During August we’ve been exploring the world of veganism, what it is and why more people are venturing into this lifestyle. Two very closely related topics are veganism and nutrition.
I’m pleased to introduce Emma Jebbink, a nutritionist who looks at veganism from a nutritional standpoint. Emma has her own nutritionist business and is also a director of Foodvine – a meal comparison service for ready-made and convenience meals that helps you compare their nutritional values. You can even search for vegan ready-made meals!
If you have hesitations about veganism because of diet, this article from Emma may help. As always this is not medical advice to any major changes to your diet should be discussed with your health professional before adopting them.
A nutritionist’s take on the vegan diet
Why people go vegan
More and more people are choosing a vegan diet. The main motivation is to avoid the use of animals and insects in any way, as part their diet and lifestyle. It can be a very morally rewarding pursuit and a satisfying way to eat that has environmental and social benefits.
The vegan diet is typically based only on plant based foods. Vegan diets include:
- Fruits and Vegetables
- Breads, grains and cereals
- Beans and legumes
- Soy based foods like tofu
- Nuts and seeds
Vegan diets typically do not include:
- Meat, poultry, fish or seafood
- All dairy products
- Honey and insect protein
- Often other animal derived products such as leather
Veganism from a nutrition point of view
From a moral perspective, the vegan diet is the ultimate way to eat. From a nutrition perspective, a purely plant based diet does not meet our nutrition needs. There are some nutrients that are only found in animal and insect products and in general animal products are more nutrient dense than plant foods. As an example, an egg is a complete food source because it has all the required macronutrients, vitamins and minerals required to complete its function as a starter for life. Dairy products are also packed full of nutrition because they function in the same way and are designed to support and nurture life. Even honey is very high energy and nutrient dense, which is why humans have mastered harvesting these types of food as they have supported our survival as a species, especially in times of low food security.
Humans have long used insect and animal origin foods for survival and a well-rounded diet still requires a recommended amount of animal proteins and products to meet our nutrition needs. We have evolved to be omnivores, to eat a wide variety of foods and now rely on some non-plant vitamins to be completely nourished. We have also learnt to cook certain foods to extract the most nutrients, for example the body will absorb significantly more beta-carotene from cooked carrots than from raw carrots.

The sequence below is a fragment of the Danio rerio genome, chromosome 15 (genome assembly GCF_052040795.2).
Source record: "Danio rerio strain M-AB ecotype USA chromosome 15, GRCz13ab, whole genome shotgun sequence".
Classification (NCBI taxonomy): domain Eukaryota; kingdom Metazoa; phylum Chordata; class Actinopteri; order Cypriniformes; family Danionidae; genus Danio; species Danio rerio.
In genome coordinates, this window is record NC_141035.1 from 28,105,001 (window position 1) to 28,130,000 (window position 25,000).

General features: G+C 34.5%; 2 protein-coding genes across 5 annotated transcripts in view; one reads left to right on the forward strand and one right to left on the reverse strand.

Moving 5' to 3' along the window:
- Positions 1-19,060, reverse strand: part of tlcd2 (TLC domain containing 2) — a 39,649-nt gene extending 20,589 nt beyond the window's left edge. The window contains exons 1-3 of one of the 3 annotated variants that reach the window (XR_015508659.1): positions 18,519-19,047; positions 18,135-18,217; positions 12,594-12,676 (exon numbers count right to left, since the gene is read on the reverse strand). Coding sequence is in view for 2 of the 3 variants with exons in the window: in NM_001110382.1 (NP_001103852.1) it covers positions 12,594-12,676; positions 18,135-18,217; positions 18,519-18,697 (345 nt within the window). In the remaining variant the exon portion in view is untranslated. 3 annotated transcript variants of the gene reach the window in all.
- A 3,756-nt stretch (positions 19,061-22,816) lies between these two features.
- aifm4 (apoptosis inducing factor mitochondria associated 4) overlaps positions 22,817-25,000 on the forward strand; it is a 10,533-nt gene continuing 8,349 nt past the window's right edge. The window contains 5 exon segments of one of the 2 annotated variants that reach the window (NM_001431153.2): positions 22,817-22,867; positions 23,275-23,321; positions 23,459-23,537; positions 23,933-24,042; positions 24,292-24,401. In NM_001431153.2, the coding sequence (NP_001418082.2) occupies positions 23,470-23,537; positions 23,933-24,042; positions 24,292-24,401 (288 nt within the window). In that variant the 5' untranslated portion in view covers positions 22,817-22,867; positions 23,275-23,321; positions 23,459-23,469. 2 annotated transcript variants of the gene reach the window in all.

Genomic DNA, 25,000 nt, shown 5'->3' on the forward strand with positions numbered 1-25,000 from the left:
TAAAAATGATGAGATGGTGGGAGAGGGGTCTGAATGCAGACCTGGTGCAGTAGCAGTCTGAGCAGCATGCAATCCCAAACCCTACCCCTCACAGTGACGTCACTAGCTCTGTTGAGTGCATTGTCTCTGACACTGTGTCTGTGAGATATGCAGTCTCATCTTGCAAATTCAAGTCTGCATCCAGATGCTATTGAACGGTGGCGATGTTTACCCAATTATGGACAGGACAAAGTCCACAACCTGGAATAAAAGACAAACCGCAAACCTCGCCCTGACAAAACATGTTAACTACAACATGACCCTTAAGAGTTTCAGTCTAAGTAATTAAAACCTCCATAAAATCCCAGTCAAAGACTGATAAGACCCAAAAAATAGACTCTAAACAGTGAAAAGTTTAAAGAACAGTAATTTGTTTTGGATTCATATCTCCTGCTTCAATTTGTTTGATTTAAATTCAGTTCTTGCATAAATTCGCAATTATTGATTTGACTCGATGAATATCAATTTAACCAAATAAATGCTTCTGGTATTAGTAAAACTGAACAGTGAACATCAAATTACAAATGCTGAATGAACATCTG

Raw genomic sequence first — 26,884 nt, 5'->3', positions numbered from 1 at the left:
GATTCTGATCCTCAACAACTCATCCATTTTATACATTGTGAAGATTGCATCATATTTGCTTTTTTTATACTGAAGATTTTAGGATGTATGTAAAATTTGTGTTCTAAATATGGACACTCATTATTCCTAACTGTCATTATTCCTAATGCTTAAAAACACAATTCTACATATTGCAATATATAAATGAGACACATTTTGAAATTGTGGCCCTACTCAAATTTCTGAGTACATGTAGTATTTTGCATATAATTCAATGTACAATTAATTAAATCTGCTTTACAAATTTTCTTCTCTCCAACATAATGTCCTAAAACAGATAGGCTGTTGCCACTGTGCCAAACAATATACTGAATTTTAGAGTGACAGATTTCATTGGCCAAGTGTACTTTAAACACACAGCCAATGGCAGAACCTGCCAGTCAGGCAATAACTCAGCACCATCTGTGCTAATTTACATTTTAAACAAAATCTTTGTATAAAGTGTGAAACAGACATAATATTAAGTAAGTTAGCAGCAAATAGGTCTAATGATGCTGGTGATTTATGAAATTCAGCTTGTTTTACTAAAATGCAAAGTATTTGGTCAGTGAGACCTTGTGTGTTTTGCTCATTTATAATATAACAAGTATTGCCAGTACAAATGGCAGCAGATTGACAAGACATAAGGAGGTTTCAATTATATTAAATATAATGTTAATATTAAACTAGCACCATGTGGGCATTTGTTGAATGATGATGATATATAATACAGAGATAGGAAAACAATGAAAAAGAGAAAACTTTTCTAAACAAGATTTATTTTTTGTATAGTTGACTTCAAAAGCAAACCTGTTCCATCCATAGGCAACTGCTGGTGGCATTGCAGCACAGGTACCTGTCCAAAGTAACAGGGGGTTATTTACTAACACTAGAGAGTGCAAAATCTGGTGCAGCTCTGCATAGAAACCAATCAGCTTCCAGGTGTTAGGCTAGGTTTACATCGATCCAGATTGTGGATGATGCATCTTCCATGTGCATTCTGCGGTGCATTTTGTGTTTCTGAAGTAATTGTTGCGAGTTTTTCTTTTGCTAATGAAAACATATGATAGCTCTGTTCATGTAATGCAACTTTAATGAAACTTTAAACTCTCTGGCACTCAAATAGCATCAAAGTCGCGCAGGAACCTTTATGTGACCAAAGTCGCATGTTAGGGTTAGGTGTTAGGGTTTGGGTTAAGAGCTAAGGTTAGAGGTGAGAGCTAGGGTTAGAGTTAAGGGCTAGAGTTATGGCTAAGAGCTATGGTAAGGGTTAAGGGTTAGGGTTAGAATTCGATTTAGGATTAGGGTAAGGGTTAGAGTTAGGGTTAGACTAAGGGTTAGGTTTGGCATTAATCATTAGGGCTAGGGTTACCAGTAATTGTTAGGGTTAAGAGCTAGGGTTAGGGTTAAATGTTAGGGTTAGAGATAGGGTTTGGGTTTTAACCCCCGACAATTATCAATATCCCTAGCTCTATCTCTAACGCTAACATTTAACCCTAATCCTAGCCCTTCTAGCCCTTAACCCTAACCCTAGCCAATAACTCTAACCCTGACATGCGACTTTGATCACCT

In a modern society with food security and a high-level understanding of nutrition, we can cut animal and insect products from the diet and still obtain all the nutrients we need. To do this, individuals following vegan diets need to be aware of the following essential nutrients: Haem iron, Calcium, Omega 3 and Vitamin B12. Our bodies cannot produce these nutrients, so they will need to be carefully supplemented to achieve adequate nutrition from a vegan diet.
Haem Iron from meat sources is more readily absorbed by the body than non-haem iron found in plants. To boost the absorption of iron found in plants, you will need to include high Vitamin C foods with the non-haem iron foods like legumes, tofu, nuts and seeds, dried fruits, dark leafy greens, and wholegrains. High vitamin C foods include citrus and kiwi fruits, berries, brassicas, and tomatoes. You will also need to avoid any types of tea with meals, as tannins in tea can affect iron absorption. You can also try iron supplements.
Vitamin B12 is a vitamin essential to human health but is only found in animal products. Deficiencies in Vitamin B12 are serious and have been linked to mood disorders, poor development and muscle function to reduced fertility. It is essential that Vitamin B12 is supplemented in a vegan diet via a supplement or through fortified foods.
Non-dairy calcium can be found in dark leafy green vegetables, sesame seeds, almonds and almond butter, tofu and fortified drinks like soy and nut milks.
Plant based omega 3 is different from marine omega 3 and our bodies get the most health benefit from the marine omega 3. Plant based omega 3 found in flaxseed and walnuts are not as readily absorbed so a vegan omega 3 supplement is a good option.
If you’re looking to follow a vegan diet for whatever reason, it can be done successfully with some planning and preparation to ensure you get all the right nutrients. A good idea is to talk to an Accredited Practicing Dietitian or Nutritionist to provide you with a diet plan specific to your needs.
Diet is just one area in which you can make a difference to animals. If you’d like to consider other daily decisions and how you can consider animals, grab the free guide.